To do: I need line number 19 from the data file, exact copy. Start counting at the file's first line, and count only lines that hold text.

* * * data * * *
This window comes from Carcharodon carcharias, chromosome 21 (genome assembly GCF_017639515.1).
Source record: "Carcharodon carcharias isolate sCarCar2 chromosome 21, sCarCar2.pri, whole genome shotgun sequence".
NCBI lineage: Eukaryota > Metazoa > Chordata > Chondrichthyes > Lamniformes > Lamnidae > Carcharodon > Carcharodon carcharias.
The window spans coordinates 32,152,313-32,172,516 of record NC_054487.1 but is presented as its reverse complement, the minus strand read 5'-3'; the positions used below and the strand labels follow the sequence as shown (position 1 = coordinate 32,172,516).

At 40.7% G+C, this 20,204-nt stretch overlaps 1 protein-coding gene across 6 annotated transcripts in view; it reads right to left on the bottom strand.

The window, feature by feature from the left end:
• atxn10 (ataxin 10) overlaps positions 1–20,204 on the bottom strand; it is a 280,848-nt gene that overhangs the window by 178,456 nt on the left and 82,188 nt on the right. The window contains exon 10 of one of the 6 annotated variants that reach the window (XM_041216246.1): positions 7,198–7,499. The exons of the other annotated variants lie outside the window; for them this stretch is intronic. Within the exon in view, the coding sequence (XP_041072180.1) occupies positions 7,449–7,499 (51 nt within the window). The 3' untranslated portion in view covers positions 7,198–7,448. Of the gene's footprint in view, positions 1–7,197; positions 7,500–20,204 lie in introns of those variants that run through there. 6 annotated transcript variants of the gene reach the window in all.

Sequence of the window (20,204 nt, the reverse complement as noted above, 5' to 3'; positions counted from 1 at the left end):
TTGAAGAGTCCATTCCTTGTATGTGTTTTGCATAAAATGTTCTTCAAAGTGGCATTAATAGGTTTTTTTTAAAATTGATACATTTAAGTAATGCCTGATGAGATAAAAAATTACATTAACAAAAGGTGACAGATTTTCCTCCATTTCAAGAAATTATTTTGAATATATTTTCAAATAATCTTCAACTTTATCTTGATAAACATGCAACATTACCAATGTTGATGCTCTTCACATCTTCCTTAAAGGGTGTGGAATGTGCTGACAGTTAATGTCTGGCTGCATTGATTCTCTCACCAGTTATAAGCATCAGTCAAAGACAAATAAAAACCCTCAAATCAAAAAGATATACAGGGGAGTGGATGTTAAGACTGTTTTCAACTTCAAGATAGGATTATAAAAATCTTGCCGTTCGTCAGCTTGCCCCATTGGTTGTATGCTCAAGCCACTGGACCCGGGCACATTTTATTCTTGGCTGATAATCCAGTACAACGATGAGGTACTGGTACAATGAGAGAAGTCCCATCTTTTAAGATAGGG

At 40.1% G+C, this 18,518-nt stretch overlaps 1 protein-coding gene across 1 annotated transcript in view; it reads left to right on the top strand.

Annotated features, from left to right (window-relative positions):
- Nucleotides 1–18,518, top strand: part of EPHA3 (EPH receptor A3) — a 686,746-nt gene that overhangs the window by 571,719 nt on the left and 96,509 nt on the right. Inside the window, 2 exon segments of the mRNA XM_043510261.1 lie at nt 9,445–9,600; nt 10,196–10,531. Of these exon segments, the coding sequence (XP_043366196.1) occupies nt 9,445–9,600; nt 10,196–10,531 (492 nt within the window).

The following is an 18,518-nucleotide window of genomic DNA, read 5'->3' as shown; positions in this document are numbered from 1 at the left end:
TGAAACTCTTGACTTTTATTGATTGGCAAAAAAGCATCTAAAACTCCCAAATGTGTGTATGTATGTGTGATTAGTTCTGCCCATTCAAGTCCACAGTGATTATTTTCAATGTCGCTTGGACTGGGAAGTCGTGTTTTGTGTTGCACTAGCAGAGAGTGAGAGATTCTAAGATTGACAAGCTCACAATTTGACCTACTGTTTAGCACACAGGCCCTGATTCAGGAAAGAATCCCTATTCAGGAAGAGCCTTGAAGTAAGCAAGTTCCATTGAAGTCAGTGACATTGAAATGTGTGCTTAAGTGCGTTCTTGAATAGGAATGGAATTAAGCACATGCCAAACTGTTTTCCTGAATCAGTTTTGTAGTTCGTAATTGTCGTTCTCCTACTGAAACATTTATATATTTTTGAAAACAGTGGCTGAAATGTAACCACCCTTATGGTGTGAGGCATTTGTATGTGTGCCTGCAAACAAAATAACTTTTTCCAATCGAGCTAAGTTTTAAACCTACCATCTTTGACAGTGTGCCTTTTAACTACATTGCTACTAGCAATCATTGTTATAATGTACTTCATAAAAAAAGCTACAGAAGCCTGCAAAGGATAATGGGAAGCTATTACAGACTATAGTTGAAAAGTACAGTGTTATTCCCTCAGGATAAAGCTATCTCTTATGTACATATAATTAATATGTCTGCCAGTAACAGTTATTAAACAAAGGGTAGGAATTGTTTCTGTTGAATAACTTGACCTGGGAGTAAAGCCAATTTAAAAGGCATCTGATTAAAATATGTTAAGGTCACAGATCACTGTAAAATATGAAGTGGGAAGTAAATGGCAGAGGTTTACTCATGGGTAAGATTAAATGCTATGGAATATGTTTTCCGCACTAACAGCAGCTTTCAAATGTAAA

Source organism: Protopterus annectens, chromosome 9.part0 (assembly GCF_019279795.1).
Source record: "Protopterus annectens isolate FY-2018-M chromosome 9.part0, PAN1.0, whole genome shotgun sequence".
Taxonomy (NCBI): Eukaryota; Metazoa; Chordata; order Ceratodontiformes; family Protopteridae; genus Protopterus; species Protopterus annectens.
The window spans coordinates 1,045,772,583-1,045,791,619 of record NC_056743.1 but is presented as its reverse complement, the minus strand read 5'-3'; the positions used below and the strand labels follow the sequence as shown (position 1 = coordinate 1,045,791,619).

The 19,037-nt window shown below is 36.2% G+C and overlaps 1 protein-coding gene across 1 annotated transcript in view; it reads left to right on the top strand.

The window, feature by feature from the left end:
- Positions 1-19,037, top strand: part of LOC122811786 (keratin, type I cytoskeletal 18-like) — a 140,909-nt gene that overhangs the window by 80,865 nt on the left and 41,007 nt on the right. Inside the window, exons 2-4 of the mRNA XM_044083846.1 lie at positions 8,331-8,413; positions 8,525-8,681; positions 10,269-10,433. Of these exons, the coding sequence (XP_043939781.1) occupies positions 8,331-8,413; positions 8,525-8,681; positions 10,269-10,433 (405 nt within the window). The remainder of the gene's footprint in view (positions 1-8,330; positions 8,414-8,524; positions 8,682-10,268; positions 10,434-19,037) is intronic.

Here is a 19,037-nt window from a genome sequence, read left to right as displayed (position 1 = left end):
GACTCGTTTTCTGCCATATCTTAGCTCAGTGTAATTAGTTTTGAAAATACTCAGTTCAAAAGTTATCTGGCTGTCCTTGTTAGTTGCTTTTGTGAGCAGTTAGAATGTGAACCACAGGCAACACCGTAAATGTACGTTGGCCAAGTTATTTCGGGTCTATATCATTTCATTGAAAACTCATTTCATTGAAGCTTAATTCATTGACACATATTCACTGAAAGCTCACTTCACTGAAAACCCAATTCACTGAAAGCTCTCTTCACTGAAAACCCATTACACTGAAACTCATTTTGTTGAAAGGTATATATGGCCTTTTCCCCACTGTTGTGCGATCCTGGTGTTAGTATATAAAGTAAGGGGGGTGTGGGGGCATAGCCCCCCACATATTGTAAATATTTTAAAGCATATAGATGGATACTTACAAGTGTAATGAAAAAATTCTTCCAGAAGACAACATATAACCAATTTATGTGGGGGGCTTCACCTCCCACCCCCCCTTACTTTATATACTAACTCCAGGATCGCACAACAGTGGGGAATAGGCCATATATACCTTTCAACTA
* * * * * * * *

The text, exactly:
The 19,037-nt window shown below is 36.2% G+C and overlaps 1 protein-coding gene across 1 annotated transcript in view; it reads left to right on the top strand.